Eric Bress and J. Mackye Gruber have made a very intriguing often challenging and visually stunning film, this film is definatly recommended.


Presented in its original theatrical ratio of 1.85:1 this anamorphically enhanced widescreen transfer is excellent. Image detail is consistently sharp, colours are well rendered and vivid, most notably blacks are bold and prominent and shadow detail is impeccable. What impressed me was that throughout the course from the scenes where the characters are kids, to adulthood and the time travel and the fast-forward memory rebuilding effects all have a distinct look and that was never compromised with this transfer. What we have here is an accurate representation of this film.


This DVD includes two audio formats, an English Dolby Digital 5.1 surround track and an English Dolby Digital 2.0 Stereo track. For the purposes of this review I chose to view the film with its 5.1 track. This is a dynamic surround track that does pack a punch, while most of the heavy surround activity is utilized during the time-travel sequences the rest of the track is never quite. The surround activity is well placed demonstrating precise separation, atmospheric surrounds are ever present without posing an annoyance, dialogue is always clear and the score is rendered beautifully. Although this track is generally quite good I couldn't think why the stunning DTS ES 6.1 surround track seen on the Region 1 release was dropped on this version, this in my opinion is the only thing that could have improved on the already decent surround track.
This DVD also included subtitles in English for the hearing impaired.


The first extra is a feature-length audio commentary by writer/directors Eric Bress and J. Mackye Gruber. This is an excellent commentary track which delves into the different stages the script evolved through, the casting process, the differences between the theatrical version and the director's cut primarily focusing on the darker ending and their thoughts on why they believe it's a better ending. These two certainly know how to host a commentary, there is not a single dull moment here this is an informative and highly entertaining track to listen to.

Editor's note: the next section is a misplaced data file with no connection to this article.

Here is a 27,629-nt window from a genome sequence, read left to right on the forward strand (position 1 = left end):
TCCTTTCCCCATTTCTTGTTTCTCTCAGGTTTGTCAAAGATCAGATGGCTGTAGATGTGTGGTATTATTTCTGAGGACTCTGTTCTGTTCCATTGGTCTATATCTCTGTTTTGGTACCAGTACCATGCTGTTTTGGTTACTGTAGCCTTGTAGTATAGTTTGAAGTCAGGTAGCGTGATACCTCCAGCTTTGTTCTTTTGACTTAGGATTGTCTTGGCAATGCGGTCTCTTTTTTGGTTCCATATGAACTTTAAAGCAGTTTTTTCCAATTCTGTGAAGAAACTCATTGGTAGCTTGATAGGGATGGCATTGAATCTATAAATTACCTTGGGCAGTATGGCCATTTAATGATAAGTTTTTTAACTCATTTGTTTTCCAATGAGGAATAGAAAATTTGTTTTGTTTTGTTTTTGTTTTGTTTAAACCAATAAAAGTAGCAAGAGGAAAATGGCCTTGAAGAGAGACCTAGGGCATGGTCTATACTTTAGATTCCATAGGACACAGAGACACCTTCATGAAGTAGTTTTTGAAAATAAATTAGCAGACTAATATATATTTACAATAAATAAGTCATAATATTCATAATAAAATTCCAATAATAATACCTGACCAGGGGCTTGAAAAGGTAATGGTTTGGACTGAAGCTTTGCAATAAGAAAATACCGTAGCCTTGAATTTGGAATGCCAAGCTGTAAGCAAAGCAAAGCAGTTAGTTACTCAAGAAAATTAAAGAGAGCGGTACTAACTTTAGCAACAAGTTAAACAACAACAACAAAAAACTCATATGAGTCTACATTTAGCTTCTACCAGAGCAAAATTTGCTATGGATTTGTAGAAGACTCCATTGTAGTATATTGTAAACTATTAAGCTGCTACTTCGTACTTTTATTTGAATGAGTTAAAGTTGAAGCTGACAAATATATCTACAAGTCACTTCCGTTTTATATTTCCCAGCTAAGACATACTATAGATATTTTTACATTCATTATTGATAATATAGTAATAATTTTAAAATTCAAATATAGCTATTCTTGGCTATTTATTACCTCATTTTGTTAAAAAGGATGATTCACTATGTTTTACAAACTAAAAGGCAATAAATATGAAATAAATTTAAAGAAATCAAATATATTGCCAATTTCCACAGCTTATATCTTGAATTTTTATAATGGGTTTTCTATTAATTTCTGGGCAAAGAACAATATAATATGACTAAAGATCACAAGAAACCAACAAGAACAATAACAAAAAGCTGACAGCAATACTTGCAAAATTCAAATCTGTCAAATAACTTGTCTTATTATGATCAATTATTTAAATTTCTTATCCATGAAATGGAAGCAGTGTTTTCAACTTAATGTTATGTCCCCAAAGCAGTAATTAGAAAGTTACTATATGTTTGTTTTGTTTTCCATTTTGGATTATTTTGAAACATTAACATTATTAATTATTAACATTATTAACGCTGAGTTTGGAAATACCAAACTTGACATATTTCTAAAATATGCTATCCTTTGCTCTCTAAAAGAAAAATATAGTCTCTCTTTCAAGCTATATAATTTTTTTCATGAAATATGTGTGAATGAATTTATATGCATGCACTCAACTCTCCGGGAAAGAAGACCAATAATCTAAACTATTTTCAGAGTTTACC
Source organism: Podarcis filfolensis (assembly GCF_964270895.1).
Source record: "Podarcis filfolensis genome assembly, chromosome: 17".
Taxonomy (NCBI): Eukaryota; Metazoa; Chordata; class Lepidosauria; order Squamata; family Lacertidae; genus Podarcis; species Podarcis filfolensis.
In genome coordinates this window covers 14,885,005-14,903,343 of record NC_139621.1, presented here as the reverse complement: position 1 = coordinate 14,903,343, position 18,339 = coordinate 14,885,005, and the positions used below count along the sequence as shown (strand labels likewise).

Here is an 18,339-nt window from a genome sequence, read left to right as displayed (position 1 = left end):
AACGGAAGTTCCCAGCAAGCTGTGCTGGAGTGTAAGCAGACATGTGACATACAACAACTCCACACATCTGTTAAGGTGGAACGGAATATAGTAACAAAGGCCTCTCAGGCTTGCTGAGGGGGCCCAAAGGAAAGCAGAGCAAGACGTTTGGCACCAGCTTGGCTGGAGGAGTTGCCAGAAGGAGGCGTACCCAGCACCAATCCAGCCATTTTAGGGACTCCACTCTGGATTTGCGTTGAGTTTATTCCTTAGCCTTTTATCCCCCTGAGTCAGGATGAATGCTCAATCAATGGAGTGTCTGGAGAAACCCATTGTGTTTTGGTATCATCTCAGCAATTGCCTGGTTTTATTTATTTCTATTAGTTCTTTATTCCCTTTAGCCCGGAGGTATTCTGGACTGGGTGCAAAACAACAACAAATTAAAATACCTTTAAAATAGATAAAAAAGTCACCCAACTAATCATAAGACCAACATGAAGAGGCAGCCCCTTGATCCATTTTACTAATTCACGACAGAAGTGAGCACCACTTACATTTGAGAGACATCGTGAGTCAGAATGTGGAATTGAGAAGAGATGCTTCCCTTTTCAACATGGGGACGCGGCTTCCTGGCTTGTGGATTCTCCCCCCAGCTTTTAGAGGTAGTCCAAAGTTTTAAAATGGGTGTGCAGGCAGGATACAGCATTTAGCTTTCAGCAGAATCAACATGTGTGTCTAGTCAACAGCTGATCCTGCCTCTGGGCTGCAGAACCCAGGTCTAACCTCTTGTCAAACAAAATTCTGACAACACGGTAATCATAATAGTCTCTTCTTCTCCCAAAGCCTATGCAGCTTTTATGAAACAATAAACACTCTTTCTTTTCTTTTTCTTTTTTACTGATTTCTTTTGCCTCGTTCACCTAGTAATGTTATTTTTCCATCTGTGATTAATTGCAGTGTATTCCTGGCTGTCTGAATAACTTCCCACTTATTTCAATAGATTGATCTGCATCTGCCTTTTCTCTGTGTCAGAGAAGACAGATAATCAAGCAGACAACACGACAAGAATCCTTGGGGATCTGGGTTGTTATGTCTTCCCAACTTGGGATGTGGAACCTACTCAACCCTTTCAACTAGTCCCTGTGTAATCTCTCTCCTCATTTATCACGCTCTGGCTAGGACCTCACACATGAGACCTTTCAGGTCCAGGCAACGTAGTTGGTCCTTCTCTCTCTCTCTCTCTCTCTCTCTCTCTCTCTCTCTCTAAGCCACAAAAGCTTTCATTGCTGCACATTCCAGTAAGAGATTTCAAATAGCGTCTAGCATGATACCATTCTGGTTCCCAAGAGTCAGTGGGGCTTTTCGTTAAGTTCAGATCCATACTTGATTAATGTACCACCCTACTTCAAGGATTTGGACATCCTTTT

Following the commentary is a text trivia track, this subtitle track pops information on your screen throughout the film. Here we get extensive notes relating to the production of the film and the story.

The first of the four featurettes is entitled "The Creative Process". This 17 minute 49 second featurette is your standard EPK style featurette and covers all the basics of film production from the story and screenplay concept to filming. Additionally Eric Bress and J. Mackye Gruber discuss how they met and started working with each other. This featurette includes interviews with key cast and crewmembers and is edited together with behind-the-scenes footage, clips from the film and photos taken on the set. Over provides a good general understanding of how the film came about.

The next featurette entitled "Behind the Visual Effects" runs for 16 minutes and 05 seconds and covers the visual effects process. We learn that initially this film had no special effects, but when it became a studio picture and the budget allowed it the filmmakers brought special effects supervisor Ralph Maiers to come up with new and interesting visuals for the time travel sequences and also to create challenging effects shots such as the shot that reveals Evan with no arms without the use of motion capture, which was beyond the filmmakers budget. This is an interesting piece that reveals some of the tricks the filmmakers employed to get the effects in the final product.